I have been following this legislation for a very long time. I even watched the 2008 hearing when it was broadcast on the Internet.
This is a horrible bill and all pet lovers should oppose it, but you should also understand what you are opposing. There were some inaccuracies in the original post that you don't want to repeat because if you use those as your argument, your argument will immediately be shot down and your valid points will go unheard.
This bill is not meant to be targeted at domestic rats and is a more serious concern for those who own more wild-type "exotic" animals like reptiles, fish, or birds. However, the way it is worded and organized, it can easily become a threat to domestic rats even though it was not intended that way.
The list of species in the law itself are not the only species that will be excluded. There will be a white list of approved species and a black list of unapproved species. However, the list of species listed in the legislation are guaranteed to be on the white list and that cannot change without a change being made to the law. Changes to the lists themselves can be made by the Director without changing the law. This is also troubling because even if rats are on the white list when this passes, they could later be changed to the black list without requiring a change in law. It is even more troubling that by default, any species not listed in the white list is automatically in the black list.
If your animal of choice ends up getting put on the black list, it is up to public uprising to fight and strike it down. This is very hard to do and very expensive to try and likely to be unsuccessful. What is worse, it becomes a divide and conquer method. A bill like this has a better chance of getting shot down because people from all aspects of the pet trade are affected and stand up to fight it. The herpetology groups are fighting it. The aquarium groups are fighting it. The avicultural groups are fighting it. The pet trade industry is fighting it. However, if just one animal is targeted later by adding them to the black list (say rats), then it is just the rat community trying to strike it down all on their own. If the other groups say, "its just rats, they don't affect me" and don't fight it, we are on our own and not organized or funded and we likely would have little voice (unless some larger entity such as research institutions using rats would be affected and step up to fight for us).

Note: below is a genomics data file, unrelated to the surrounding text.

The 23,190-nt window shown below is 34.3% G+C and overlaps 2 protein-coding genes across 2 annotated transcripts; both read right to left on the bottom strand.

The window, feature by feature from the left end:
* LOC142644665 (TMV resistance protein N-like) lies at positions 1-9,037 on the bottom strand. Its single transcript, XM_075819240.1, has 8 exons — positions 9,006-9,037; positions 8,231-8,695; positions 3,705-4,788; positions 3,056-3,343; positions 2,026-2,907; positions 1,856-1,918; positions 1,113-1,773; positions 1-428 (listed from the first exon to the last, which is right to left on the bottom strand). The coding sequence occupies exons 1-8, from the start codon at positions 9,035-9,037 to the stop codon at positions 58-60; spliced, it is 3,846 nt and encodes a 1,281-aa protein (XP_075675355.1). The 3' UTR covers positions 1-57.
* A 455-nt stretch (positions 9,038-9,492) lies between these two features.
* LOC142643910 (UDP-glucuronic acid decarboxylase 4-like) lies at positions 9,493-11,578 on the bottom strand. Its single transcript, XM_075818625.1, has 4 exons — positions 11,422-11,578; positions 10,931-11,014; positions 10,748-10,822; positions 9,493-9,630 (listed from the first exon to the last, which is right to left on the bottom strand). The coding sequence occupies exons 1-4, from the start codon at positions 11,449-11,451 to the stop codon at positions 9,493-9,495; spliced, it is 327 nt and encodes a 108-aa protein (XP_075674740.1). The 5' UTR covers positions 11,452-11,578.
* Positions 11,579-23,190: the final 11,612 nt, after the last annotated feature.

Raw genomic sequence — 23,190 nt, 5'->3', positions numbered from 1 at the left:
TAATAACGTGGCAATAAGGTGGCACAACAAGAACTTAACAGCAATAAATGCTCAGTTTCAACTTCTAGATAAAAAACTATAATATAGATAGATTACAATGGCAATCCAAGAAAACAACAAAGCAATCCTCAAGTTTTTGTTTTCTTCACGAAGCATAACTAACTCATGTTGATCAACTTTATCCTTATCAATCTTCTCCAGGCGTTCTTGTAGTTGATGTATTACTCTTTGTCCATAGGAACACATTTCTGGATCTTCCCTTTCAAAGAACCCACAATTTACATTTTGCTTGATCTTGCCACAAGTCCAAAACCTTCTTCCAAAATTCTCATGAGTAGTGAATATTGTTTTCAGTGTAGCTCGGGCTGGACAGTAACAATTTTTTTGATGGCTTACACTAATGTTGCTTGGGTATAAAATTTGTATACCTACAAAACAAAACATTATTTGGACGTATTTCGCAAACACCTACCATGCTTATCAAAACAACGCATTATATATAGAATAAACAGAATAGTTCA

If this bill is passed, all other animals (that are not on this list) will be "exterminated" by the government, and if you are caught owning one you will be charged a $10,000 fine. This means you cannot own common household pets such as hedgehogs, rats, chinchillas, turtles, lizards, or any fish besides a goldfish (no tropical fish, etc.). Please sign this petition to hinder the passing of the outrageous bill. Tell me what you think about this!
This quote is not exactly correct. The law itself does not prevent you from owning animals that are not on the list. Any animals you own now are grandfathered in. You can even acquire new animals after the law is passed. What you cannot do is import the animal into the US or transport the animal across state lines or own any animal that has been imported or transported illegally. Those animals can be confiscated and you can be fined for owning them.
If rats were to end up not included on the white list, you would not be able to move out of your state with your rats. You would not be able to rehome your rats to someone in another state. You would not be able to take your rats with you on a trip out of state. Animal rescue rat trains will be history. The average person might not get caught, but there is no way a licensed rescue would risk adopting out to an out-of-stater. I am not sure how rat shows are run, but with bird shows, they would be finished, because no one would be able to cross state lines to participate in out-of-state shows. I imagine rat shows would face similar problems.
The law does state that other animals shown to be domesticated would be excluded, but because rats are not explicitly listed you can't assume they are safe. One would think that there would be no issues proving rats are domesticated, but without having them explicitly listed, there is no guarantee. Plus, much of the public is misinformed about rats and could easily view them as being "invasive" despite being domesticated.
This law is very, very bad to pet owners. Even if rats were explicitly excluded, anyone who believes in the right to own pets should fight it. It could become a great tool for those excessive animal rights groups like PETA that no longer fight for the welfare of pets but instead fight to stop pet ownership altogether.
Here is some more information on it: http://reefbuilders.com/2013/03/20/hr-996/